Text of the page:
Original Article

Rapid Stability Indicating HPLC Method for the Analysis of Leflunomide and Its Related Impurities in Bulk Drug and Formulations

10.4274/tjps.galenos.2018.34635

  • Useni Reddy MALLU
  • Venkateswara Rao ANNA
  • Bikshal Babu KASIMALA

Received Date: 11.06.2018 Accepted Date: 31.08.2018 Turk J Pharm Sci 2019;16(4):457-465

Objectives:

Leflunomide (LFNM) is a drug that belongs to isoxazole derivatives and has immunosuppressive and anti-inflammatory activities. A literature search confirms that there is no method reported for the simultaneous estimation of LFNM and its related impurities A and B in pharmaceutical dosage forms or in bulk drug. Hence the present work aimed to develop a simple stability indicating RP-HPLC method for the separation and quantification of LFNM and its impurities A and B.

Materials and Methods:

Systematic trials of method conditions like mobile phase ratio, pH, flow rate, stationary phase, and detector wavelength were performed for the simultaneous analysis of LFNM and its related impurities A and B. The developed method was validated as per the ICH guidelines including forced degradation studies in different stress conditions.

Results:

Optimized separation was achieved on a Thermo Scientific Hypersil ODS C18 column (250 mm×4.6 mm; 5 μm id) using mobile phase composition of acetonitrile, methanol, and 0.1 M sodium perchlorate in the ratio of 40:30:30 (v/v), pH 4.6, at a flow rate of 1.0 mL/min in isocratic elution. UV detection was carried out at a wavelength of 246 nm. Well-resolved peaks were observed with high numbers of theoretical plates, lower tailing factor, and reproducible relative retention time and response factor. The method was validated and all the validation parameters were found to be within the acceptance limits. Stability tests were done through exposure of the analyte solution to five different stress conditions, i.e. 1 N HCl, 1 N NaOH, 3% H2O2, thermal degradation of powder, and exposure to UV radiation. The method can successfully separate the degradation products along with both the impurities studied. The % degradation was also found to be less.

Conclusion:

The method developed for LFNM is simple and precise and can be applied for the separation and quantification of LFNM and its related impurities in bulk drug and pharmaceutical formulations.

Keywords: Leflunomide, impurity A, impurity B, stress degradation, HPLC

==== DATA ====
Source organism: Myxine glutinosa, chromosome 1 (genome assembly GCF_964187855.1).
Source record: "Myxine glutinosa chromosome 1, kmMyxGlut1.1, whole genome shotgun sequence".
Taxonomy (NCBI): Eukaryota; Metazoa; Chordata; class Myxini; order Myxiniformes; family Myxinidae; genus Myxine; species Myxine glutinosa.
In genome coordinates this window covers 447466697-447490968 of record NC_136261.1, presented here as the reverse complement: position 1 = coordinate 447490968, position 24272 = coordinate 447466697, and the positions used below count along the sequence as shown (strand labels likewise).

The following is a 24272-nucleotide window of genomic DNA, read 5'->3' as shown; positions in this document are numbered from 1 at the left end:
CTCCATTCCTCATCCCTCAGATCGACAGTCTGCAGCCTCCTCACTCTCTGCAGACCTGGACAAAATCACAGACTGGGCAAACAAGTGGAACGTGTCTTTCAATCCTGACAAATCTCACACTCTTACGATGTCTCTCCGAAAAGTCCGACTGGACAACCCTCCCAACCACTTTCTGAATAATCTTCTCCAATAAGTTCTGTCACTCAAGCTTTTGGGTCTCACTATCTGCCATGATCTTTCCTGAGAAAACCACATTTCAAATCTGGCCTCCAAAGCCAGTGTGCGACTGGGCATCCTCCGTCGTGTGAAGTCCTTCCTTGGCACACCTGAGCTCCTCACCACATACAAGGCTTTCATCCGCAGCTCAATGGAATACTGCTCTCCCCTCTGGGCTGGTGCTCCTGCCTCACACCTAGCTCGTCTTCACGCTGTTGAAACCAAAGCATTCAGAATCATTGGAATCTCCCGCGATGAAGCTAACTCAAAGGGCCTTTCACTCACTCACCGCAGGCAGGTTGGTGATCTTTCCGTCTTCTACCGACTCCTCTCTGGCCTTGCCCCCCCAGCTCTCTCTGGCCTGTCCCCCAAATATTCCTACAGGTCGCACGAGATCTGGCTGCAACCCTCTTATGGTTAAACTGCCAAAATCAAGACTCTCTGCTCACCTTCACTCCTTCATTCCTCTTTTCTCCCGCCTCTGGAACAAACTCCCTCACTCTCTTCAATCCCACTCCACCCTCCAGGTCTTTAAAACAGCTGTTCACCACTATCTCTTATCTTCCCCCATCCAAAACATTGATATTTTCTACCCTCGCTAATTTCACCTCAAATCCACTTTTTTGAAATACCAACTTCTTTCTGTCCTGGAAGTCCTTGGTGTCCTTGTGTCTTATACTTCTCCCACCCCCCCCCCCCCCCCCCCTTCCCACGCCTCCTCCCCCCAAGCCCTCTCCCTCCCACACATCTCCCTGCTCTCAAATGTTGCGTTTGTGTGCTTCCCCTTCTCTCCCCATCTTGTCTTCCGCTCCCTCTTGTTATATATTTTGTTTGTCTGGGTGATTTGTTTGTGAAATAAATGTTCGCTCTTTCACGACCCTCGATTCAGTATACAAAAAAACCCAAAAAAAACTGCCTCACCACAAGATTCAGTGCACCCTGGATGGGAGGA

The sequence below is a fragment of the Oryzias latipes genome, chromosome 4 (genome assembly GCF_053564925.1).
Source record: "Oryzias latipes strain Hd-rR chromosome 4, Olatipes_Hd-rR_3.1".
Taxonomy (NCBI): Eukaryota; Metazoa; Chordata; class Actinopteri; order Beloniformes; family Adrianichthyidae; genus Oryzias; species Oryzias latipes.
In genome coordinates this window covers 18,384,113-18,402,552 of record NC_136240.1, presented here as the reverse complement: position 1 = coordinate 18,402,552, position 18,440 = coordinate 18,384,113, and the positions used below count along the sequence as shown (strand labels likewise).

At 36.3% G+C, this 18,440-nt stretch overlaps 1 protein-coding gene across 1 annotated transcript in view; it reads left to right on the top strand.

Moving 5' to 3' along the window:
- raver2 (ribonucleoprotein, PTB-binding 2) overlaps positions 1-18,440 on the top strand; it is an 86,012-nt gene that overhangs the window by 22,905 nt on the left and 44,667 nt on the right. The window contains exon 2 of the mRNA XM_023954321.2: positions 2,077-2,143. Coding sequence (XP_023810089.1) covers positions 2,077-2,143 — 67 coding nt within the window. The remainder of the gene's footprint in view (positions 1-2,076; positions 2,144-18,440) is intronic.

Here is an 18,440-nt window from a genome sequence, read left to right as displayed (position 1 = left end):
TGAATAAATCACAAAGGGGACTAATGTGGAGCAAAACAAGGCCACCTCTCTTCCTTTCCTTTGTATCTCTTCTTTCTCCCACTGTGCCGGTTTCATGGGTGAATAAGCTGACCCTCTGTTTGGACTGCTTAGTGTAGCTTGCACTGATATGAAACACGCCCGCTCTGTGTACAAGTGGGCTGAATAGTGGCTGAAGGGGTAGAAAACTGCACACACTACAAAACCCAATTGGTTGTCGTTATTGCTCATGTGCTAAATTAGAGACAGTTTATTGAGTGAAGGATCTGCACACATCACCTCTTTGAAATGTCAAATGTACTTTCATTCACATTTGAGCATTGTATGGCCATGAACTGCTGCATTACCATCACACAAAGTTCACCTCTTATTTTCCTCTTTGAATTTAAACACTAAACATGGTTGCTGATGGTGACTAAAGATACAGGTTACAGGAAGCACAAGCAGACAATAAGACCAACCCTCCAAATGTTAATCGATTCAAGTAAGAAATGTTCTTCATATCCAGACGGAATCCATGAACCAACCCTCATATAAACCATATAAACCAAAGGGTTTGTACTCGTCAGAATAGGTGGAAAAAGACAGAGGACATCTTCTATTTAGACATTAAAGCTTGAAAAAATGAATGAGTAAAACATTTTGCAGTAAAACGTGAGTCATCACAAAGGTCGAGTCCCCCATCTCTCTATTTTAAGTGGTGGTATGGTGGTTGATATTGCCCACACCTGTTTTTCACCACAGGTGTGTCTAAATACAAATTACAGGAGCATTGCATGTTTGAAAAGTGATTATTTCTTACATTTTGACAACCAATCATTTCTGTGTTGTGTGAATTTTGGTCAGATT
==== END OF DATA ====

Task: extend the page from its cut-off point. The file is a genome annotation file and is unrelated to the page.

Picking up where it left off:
INTRODUCTION

Leflunomide (LFNM) is an isoxazole derivative having both immunosuppressive and anti-inflammatory activities.1 LFNM acts as a dihydroorotate dehydrogenase inhibitor used for the treatment of rheumatoid arthritis.2,3 It is also used to treat psoriasis, psoriatic arthropathy,4 and other inflammatory conditions like bullous pemphigoid, Felty syndrome, Sjögren syndrome, Wegener granulomatosis, and vasculitis.5 The most common side effects associated with LFNM are nausea, vomiting, diarrhea, abdominal pain, alopecia, and hypertension.6

The literature reveals that methods are reported for the estimation of LFNM in pharmaceutical formulations using high performance liquid chromatography (HPLC),7-14 UPLC,15 and spectrophotometer.16,17 Only one HPLC method was reported for the simultaneous estimation of LFNM with other NSAIDs.18 Bioanalytical methods are reported for estimation of LFNM in biological samples using HPLC,19 HPTLC,20 and liquid chromatography.21 The other methods reported were determination of the active metabolite of LFNM in biological samples using HPLC.22-24 No methods are reported for the estimation of LFLM and its USP related impurities in pharmaceutical formulations. Hence in the present study we attempted to develop a simple method for the estimation of LFLM (5-methyl-N-[4-(trifluoromethyl) phenyl]-isoxazole-4-carboxamide) and its related impurities A (α,α,α-trifluoro-p-toluidine, 4-(trifluoromethyl)aniline, 4-aminobenzotrifluoride) and B (2-cyano-3-hydroxy-N-(4-trifluoromethylphenyl)crotonamide) in pharmaceutical formulations. The molecular structure of LFNM and its related compounds in the study are given in Figure 1.